The head of the Organization of American States, Luis Almagro, warned on Monday that it is the responsibility of the international community to avoid a Rwanda-style genocide in Venezuela.
“In essence, the responsibility to protect consists in preventing it from happening,” he wrote on Twitter in response to a tweet from Human Rights Watch director Jose Miguel Vivanco about the possibility of a genocide taking place in Venezuela. “We cannot wait until Venezuela becomes Rwanda, we must prevent it from becoming Rwanda.”
Vivanco said that a military solution to the crisis in Venezuela would be against international law, which only permits the use of force in the case of genocide.
En efecto, la responsabilidad de proteger consiste en evitar que suceda. No debemos esperar a q Venezuela sea Ruanda, hay que evitar que sea Ruanda. Y ya son millones las personas asesinadas, torturadas, desplazadas en Venezuela. La responsabilidad d proteger no es contar muertos https://t.co/onq1h1VxAl
— Luis Almagro (@Almagro_OEA2015) September 17, 2018
“We must not wait for Venezuela to be Rwanda, we must prevent it from becoming Rwanda,” Almagro contended. “And there are already millions of people who have been killed, tortured, and displaced in Venezuela. Our responsibility is to protect people, not just count the dead.”
The Rwandan genocide, which took place in 1994, resulted in the slaughter of approximately 800,000 from the Tutsi ethnic group at the hands of the Hutu-led government. Violence erupted in its full form after months of public radio broadcasts referring to Tutsis as “cockroaches” and encouraging Hutus to kill their Tutsi neighbors.
The exchange comes days after Almagro raised the possibility of a military solution to the crisis in Venezuela, where Nicolás Maduro’s socialist dictatorship is currently overseeing the worst humanitarian crisis in the country’s history as well as transforming the country into a Cuba-style totalitarian state.
“As for military intervention to overthrow the Nicolas Maduro regime, I think we should not rule out any option, because definitively, the Nicolas Maduro regime is perpetrating crimes against humanity towards its population, and violations of human rights,” he said at a press conference last week.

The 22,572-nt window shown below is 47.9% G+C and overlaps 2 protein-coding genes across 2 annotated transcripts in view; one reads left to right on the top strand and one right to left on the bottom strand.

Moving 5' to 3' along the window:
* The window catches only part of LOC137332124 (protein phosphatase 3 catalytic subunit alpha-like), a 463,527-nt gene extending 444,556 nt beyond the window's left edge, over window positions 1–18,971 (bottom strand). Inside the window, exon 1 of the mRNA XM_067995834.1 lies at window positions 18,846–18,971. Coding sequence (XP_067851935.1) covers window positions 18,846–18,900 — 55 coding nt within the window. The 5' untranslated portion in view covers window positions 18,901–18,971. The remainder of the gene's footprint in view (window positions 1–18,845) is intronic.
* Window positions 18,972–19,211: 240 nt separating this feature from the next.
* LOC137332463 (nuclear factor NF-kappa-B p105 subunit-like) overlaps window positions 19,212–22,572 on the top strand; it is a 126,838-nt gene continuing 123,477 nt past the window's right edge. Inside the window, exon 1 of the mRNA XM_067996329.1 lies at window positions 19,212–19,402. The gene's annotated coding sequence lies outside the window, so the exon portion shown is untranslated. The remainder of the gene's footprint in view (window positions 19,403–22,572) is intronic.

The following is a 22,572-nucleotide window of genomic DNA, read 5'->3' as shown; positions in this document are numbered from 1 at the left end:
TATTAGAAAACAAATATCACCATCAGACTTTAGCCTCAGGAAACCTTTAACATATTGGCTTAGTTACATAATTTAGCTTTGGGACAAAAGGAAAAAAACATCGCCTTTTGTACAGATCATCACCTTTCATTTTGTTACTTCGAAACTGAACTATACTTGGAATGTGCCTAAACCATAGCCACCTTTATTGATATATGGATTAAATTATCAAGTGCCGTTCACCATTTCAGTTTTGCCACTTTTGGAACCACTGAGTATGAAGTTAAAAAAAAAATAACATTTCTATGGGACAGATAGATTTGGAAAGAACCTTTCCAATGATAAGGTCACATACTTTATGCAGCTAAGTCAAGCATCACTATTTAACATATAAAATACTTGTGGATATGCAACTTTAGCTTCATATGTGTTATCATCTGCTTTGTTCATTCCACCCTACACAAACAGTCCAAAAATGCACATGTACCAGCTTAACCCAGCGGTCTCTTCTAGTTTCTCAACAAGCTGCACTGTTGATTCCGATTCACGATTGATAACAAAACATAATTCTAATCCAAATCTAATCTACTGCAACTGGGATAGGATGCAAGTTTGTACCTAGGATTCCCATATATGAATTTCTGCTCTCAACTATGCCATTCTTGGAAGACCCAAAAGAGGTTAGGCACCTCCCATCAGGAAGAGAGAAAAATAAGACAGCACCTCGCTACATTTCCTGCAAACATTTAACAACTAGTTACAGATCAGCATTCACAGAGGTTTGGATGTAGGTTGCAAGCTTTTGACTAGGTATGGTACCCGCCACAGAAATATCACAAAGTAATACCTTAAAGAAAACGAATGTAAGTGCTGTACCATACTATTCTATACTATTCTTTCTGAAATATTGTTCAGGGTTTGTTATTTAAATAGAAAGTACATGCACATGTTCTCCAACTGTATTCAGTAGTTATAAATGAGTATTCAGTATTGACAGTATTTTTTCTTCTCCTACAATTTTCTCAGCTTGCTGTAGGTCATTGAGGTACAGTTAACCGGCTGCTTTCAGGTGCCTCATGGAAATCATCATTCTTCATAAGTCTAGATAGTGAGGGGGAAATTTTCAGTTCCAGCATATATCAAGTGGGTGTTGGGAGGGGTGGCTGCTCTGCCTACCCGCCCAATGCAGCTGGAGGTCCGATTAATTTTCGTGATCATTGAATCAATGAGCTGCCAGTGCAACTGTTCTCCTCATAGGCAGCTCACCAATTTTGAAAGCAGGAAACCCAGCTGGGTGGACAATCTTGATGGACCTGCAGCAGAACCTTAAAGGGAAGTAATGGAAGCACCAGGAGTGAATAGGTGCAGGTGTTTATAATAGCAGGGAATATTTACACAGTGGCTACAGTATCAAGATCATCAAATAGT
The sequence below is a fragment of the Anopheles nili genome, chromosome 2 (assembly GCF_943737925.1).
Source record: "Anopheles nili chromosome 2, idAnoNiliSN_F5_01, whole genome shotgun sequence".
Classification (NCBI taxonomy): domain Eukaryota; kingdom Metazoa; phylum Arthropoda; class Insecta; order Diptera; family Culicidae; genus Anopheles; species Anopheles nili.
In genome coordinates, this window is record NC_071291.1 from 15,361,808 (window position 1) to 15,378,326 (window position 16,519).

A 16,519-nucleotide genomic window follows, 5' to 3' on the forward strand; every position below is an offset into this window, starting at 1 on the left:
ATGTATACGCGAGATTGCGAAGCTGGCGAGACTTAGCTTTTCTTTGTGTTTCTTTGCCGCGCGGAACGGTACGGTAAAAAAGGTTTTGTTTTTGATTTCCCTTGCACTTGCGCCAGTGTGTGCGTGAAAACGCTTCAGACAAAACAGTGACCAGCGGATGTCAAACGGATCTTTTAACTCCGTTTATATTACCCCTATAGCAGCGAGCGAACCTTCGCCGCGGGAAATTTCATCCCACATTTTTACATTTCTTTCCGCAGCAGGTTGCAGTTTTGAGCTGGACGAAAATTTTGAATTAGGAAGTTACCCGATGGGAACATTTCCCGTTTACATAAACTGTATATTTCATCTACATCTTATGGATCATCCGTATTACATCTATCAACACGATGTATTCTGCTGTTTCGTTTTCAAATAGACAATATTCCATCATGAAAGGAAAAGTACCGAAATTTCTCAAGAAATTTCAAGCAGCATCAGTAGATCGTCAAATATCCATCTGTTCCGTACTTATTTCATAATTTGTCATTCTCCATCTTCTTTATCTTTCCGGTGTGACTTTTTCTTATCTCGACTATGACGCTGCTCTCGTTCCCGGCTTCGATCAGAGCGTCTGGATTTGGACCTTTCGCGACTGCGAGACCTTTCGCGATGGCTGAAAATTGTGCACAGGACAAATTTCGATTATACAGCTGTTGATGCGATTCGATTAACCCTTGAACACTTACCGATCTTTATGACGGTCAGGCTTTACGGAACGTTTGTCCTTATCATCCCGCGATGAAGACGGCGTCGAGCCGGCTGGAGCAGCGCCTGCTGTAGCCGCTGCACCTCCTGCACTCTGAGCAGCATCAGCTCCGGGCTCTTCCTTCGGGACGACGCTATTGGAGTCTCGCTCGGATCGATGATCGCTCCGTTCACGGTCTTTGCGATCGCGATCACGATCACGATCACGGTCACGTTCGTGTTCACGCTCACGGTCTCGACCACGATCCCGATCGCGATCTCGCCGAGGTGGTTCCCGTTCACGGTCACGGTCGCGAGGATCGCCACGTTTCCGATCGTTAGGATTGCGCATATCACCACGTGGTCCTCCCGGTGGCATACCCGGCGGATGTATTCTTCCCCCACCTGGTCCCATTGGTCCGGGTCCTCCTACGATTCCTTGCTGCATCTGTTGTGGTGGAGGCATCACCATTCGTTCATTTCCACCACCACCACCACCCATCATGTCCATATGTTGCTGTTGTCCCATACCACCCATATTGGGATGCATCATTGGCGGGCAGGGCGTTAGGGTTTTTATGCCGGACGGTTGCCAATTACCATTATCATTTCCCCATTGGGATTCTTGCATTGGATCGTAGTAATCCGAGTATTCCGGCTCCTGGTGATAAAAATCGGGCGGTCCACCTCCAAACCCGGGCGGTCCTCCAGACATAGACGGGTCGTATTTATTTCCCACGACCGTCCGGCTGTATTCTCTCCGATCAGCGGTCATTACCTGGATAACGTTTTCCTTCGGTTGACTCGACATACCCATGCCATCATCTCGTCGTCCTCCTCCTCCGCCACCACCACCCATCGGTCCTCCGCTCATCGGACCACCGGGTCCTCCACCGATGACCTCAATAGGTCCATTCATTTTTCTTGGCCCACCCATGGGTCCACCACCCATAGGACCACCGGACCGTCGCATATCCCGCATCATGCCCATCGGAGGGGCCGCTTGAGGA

“The suffering of the people, in this induced exodus, that it is driving, means that diplomacy remains the first option but we can’t exclude any action,” he continued.
The suggestion drew condemnation from some regional powers. Eight out of 11 members of the Lima Group, founded to help bring the Venezuelan crisis to an end, signed a declaration rejecting “any type of action or declaration that implies military intervention or … threats or the use of violence.”
However, representatives from Canada, Guyana, and Colombia all refused to sign the document, a clear sign of the growing support for a viable plan to oust the Maduro regime from power. Thousands of Venezuelan refugees in need of humanitarian assistance are now crossing into neighboring Colombia, Guyana, and Brazil every day to flee the crisis in their homeland, where hyperinflation has rendered their currency effectively worthless.
Talk of a military intervention is also growing in Washington. This month, The New York Times reported that the Trump administration met with disaffected members of the Venezuelan military planning to overthrow Maduro, although they eventually decided not to back the plan. Sen. Marco Rubio, the Senate’s leading advocate for regime change, recently indicated there was a “very strong argument” for a military solution on the grounds of national security.